How does that American Christmas song go, "Walking along, singing a song, living in a winter wonderland"? I always wondered what exactly 'wonderland' meant in that context. Snowmen? Christmas trees adorned with lights in a field of snow? Yes, possibly.
But imagine a village along a huge waterway that turns to ice for three months of the year and becomes the widest, whitest road you've ever seen. Now THAT sounds like a 'wonderland'!
Such a place exists and is called, Tête-à-la-Baleine (Whale-Head, in English), a village of 250 people who live in this remote corner of Canada, on the northern end of the Gulf of St Lawrence and 1500 kilometres from Montreal. It has no road access. Everything comes in by ferry, the Nordik Express. Things get more interesting when the Gulf begins to freeze over in January.
This is the time when the village supplies come in for the winter months. They have to arrive before the water turns to ice. When that happens temperatures drop to minus 40 degrees C. The pace of life also changes to cope with this reality. But it's not a pace of life fraught with the drama of being cut off from the rest of the world, but of a small community enjoying their 3-month isolation as a chance to bond with their fellow villagers.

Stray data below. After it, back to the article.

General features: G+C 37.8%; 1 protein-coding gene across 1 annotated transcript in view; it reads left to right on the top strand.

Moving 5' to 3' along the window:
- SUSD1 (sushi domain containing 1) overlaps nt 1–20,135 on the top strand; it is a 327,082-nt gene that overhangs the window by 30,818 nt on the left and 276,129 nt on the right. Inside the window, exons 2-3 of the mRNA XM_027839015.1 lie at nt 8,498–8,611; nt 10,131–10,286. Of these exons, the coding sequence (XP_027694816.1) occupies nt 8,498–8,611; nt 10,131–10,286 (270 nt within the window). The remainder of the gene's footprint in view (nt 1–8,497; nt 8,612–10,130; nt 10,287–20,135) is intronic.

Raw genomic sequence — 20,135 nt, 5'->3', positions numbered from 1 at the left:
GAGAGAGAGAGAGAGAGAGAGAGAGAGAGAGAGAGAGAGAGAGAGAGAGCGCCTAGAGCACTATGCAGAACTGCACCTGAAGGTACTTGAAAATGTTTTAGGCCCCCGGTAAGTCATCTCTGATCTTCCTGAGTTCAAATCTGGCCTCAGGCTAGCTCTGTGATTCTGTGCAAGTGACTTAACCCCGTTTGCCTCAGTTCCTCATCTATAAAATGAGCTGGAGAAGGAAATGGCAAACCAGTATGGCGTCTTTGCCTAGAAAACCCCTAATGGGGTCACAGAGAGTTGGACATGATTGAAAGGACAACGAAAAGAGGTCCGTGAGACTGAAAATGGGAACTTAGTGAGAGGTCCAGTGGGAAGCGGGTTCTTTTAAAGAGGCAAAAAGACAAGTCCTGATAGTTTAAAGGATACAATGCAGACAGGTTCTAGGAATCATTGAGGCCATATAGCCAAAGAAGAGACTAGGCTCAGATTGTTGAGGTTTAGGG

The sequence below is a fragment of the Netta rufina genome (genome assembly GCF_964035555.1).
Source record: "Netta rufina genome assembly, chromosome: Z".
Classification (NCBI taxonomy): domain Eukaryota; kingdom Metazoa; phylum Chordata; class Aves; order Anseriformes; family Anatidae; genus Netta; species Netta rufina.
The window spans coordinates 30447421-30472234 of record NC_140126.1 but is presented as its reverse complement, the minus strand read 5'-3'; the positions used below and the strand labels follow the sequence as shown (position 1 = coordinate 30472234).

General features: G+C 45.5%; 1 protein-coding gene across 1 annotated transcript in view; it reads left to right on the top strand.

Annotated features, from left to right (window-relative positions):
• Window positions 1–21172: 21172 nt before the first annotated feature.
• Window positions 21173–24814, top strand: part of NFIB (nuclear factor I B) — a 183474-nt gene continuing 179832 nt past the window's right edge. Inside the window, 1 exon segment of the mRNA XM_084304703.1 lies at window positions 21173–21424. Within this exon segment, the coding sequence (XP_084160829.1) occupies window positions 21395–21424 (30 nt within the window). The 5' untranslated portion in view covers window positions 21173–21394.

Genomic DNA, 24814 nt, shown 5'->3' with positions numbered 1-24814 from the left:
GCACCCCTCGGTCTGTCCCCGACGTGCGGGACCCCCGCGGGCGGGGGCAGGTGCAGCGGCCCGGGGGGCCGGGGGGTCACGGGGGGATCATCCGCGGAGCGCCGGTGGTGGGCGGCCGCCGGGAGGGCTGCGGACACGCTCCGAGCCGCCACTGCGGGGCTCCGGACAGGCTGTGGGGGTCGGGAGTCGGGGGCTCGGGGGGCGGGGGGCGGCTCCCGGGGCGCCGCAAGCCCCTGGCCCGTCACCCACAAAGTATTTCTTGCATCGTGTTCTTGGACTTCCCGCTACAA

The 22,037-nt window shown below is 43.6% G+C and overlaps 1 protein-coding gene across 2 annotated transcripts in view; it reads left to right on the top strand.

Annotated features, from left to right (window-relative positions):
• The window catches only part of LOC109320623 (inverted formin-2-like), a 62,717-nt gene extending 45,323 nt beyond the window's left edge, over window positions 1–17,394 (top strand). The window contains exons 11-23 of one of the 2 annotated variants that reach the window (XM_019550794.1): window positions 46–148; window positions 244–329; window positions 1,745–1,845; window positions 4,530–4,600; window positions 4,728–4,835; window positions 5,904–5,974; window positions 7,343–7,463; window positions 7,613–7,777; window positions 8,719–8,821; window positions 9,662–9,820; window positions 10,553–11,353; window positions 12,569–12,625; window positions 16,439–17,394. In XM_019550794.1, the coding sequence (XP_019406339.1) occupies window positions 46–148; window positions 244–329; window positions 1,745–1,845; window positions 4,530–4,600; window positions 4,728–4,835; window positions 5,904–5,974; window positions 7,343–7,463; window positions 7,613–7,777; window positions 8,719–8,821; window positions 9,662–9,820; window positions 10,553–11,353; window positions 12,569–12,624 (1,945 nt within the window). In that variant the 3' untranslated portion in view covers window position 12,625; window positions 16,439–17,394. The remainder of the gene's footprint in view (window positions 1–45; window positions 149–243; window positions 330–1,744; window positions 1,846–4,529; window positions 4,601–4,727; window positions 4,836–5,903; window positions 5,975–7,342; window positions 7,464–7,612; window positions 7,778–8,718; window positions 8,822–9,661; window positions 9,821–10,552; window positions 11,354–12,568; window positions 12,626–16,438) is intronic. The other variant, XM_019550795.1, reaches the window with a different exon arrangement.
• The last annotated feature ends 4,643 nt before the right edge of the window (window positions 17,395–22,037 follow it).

The sense of community in Tête-à-la-Baleine is palpable. It is shared by other villages scattered along six hundred kilometres of coastline of the Gulf of St Lawrence.
When the Gulf turns to ice the first thing that the local council does is to stick pine branches into the ice to mark a trail on the frozen sea. Getting around is much easier in winter, strangely enough, with people on snowmobiles whirring from village to village.
To mark winter the first party of the year is held at the local community hall. It brings together all the young people from the surrounding villages that catch up with old friends, make new ones, fall in love and some even end up getting married.
We journey aboard the Nordik Express on its final delivery run before the onset of winter and meet the villagers as they prepare for their 3 months of blissful isolation. As the ice sets in Tête-à-la-Baleine is transformed into a winter wonderland with the Gulf of St Lawrence becoming the widest and whitest road you've ever seen and the village is warmed by the community spirit of its 250 inhabitants who, just by the way, wouldn't want to live anywhere else. And who can blame them?